'Smart growth' on the rise in U.S. metropolitan regions
The term 'smart growth' is a bit of a misnomer because it should very well be inherent logic - smart growth takes into consideration issues such as land-use, the environment and economic concerns. According to smartgrowth.org:
In communities across the nation, there is a growing concern that current development patterns -- dominated by what some call "sprawl" -- are no longer in the long-term interest of our cities, existing suburbs, small towns, rural communities, or wilderness areas. Though supportive of growth, communities are questioning the economic costs of abandoning infrastructure in the city, only to rebuild it further out.
Underdeveloped properties like parking lots, commercial spaces and former industrial sites are being replaced with condos, apartments and townhouses, EPA said, implying an emphasis on the reuse of already developed infrastructure to protect air and water quality and preserve natural lands and critical environmental areas.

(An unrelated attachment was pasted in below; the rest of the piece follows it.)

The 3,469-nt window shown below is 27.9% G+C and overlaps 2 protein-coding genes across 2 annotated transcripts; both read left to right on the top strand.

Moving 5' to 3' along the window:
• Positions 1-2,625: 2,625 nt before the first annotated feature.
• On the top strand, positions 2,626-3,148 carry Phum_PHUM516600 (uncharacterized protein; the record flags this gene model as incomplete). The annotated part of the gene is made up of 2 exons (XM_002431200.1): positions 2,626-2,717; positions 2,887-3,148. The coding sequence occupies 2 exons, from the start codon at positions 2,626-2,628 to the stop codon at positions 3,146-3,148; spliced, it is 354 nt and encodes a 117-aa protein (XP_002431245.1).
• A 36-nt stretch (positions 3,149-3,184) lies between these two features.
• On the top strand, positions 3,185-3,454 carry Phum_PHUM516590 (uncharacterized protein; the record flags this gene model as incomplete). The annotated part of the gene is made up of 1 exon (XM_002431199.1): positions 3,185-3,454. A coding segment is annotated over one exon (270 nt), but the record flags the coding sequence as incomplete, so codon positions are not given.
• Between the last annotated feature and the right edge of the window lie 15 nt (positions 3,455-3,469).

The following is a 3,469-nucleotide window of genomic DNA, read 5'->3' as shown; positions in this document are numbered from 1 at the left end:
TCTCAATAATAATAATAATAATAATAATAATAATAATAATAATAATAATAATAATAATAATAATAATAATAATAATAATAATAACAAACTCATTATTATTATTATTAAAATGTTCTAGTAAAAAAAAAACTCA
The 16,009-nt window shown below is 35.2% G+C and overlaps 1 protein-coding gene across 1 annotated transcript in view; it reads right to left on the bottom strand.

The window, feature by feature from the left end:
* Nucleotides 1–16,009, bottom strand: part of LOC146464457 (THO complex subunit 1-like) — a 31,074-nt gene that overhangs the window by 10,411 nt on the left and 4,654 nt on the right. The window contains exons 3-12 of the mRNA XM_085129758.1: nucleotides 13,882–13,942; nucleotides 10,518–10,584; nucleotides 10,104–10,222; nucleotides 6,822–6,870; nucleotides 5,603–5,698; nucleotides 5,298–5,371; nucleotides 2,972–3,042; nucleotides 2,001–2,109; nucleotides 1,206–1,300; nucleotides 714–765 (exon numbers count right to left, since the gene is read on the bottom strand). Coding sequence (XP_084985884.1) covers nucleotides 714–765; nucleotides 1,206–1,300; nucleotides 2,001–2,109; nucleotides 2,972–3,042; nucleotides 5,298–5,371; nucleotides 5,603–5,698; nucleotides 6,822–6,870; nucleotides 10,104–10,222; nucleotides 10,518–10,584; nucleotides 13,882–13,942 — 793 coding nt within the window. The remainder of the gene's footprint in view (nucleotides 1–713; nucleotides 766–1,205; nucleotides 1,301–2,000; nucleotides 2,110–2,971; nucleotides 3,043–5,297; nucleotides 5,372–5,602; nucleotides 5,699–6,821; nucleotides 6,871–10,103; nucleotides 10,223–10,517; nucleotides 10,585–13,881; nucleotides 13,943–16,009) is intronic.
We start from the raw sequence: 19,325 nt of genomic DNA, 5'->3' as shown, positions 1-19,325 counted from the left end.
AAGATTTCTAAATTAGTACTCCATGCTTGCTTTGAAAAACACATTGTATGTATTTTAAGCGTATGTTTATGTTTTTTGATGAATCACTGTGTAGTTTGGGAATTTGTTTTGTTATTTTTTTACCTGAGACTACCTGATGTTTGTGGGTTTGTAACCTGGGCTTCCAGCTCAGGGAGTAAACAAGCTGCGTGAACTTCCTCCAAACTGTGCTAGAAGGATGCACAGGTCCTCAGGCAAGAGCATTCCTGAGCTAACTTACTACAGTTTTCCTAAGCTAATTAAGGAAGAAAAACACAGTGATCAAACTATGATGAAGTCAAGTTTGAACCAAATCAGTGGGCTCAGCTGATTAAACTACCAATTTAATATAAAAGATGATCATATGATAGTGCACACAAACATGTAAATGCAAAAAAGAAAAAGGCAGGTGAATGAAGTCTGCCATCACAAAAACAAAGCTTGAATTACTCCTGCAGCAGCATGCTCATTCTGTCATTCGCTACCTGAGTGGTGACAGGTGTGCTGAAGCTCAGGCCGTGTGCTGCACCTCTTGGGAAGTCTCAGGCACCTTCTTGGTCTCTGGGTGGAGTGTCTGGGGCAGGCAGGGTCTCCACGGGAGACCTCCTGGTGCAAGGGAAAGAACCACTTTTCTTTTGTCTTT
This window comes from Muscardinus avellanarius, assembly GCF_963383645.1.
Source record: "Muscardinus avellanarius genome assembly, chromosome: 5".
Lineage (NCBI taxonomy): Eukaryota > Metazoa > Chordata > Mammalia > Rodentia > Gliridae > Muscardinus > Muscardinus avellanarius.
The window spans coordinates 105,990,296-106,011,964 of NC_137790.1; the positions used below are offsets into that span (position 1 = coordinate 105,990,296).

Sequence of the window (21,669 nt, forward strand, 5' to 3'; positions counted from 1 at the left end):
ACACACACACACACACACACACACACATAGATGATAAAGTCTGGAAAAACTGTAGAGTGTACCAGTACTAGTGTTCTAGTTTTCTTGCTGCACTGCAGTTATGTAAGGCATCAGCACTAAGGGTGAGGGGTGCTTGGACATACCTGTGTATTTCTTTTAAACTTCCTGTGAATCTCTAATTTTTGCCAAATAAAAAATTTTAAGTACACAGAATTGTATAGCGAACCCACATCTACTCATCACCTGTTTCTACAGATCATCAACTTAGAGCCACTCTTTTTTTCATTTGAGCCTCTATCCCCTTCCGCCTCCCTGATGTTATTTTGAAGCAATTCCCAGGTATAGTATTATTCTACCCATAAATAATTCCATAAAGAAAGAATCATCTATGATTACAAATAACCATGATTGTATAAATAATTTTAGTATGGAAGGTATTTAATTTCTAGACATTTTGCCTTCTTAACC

To examine whether these examples represented a fundamental shift in residential construction, the agency looked at census data on residential building permits for the 50 largest metropolitan regions in the past 18 years. In half of the metropolitan areas examined, urban communities saw a dramatic increase in new residential building permits, EPA found.